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thorities, but as helps to the student. The legitimate use of our standard theological writers is no more to supersede the study of the Bible, than the same use of a system of chemistry, or botany, or astronomy, or intellectual philosophy, is to excuse the student from investigating the laws and phenomena either of matter or mind. In religion, our ultimate appeal is to the word of God, just as in physical science it is to his works. To say nothing of the infinite hazard of relying implicitly upon the expositions of men, it is just as unphilosophical, as it would be to close the book of nature, and take it for granted that the system, or text book before us, contains all that is known, or ever can be found out, by the most diligent investigation. The man who attempts to reduce every revealed truth to what he conceives to be its
appropriate place in his system, will be likely to meet with the same difficulties, as if he were to attempt a perfectly scientific classification of all the objects in nature. He can only approximate towards perfection in either case; and in both, this is found to be sufficient for all practical purposes.
But on the other hand, nothing can be more unreasonable than the indiscriminate censure which has been lavished upon creeds and systems. They are adapted to aid the biblical student, by bringing kindred doctrines together, and giving him a connected view of their harmonious relations, just as the student of nature is assisted by the classifications of Linnæus, and other distinguished philosophical writers. If the former is liable to place too much reliance upon his favorite system, so is the latter. The mind may, in either case, be fettered, or misled, by fallible authority ; bụt it is now quite too late to sustain the sentence of condemnation against a good thing,' on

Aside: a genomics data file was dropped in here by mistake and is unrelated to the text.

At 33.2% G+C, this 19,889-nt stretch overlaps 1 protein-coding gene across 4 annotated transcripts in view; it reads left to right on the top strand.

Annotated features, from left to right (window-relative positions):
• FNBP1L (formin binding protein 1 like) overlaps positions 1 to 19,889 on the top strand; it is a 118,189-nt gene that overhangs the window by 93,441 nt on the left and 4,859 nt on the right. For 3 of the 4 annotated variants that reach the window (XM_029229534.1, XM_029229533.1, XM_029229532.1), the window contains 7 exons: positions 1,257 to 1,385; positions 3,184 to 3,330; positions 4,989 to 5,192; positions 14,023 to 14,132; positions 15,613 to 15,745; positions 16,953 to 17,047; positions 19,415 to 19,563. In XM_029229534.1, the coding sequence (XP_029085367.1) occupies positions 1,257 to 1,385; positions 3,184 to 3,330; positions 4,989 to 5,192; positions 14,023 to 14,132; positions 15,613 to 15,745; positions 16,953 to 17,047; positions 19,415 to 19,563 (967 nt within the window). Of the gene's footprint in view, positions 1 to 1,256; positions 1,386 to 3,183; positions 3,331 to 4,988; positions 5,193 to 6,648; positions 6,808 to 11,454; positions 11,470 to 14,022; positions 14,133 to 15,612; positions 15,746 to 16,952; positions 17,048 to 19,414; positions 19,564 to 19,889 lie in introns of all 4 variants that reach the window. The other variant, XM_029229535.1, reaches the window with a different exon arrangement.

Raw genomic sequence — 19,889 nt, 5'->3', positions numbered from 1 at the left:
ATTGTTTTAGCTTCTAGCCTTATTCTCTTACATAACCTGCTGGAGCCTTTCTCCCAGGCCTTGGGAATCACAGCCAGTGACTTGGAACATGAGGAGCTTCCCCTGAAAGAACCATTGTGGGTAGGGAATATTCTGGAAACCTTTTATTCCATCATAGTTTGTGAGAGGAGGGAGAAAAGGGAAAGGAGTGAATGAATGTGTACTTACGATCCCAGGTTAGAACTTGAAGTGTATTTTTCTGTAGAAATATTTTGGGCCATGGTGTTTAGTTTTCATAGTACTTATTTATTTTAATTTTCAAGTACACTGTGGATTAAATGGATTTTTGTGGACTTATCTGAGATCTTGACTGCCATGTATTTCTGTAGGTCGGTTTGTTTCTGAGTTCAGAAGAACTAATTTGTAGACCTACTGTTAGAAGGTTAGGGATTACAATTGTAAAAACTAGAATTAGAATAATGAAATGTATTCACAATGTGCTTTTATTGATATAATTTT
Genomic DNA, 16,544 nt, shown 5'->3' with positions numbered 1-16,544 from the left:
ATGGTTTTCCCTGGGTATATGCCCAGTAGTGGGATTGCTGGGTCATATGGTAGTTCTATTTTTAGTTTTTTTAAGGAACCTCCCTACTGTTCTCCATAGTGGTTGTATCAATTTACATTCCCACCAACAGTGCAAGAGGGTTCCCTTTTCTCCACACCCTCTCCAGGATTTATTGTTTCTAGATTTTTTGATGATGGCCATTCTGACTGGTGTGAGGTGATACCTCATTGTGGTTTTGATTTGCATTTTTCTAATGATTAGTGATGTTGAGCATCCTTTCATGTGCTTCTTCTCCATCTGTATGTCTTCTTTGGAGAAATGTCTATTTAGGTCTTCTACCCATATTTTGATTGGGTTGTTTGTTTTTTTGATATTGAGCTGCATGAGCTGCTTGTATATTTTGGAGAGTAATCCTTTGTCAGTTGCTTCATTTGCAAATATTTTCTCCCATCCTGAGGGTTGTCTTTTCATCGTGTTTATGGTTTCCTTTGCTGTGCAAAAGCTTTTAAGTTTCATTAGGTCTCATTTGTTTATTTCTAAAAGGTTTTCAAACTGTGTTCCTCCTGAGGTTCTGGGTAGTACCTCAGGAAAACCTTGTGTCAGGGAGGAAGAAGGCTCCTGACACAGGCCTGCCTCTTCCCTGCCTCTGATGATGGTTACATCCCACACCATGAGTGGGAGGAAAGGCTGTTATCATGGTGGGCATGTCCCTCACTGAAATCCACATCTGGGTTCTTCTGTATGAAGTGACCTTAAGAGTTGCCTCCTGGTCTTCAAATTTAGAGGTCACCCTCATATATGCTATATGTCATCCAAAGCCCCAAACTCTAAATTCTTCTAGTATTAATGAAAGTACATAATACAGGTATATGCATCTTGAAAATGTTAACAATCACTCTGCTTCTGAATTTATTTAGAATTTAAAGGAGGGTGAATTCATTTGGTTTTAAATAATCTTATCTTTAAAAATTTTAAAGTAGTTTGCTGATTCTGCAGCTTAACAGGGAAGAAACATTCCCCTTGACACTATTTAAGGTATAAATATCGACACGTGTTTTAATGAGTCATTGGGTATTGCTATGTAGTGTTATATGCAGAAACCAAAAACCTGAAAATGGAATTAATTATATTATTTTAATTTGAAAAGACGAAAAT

the ground that it is liable to be abused. What book, we ask, has ever been subjected to more unwarrantable liberties than the Bible itself—by the mortal enemies too, of all theological systems—but their own? And yet, the value of the Bible is not at all depreciated, by its having been so often misused.
If the views which we have expressed in regard to the utility of able and judicious summaries of Christian doctrine, and of the injury which may result from the publication of crude and erroneous systems, be correct, then the work of preparing a system of theology is one of extreme responsibility, and requires a rare assemblage of high qualifications. Among these we may mention, a comprehensive, vigorous, and perspicacious mindan intimate knowledge of the Scriptures, and of the true principles of interpretation—deep and ardent piety, connected with the highest reverence for Divine authority, and a childlike docility, in ' sitting at the feet of Jesus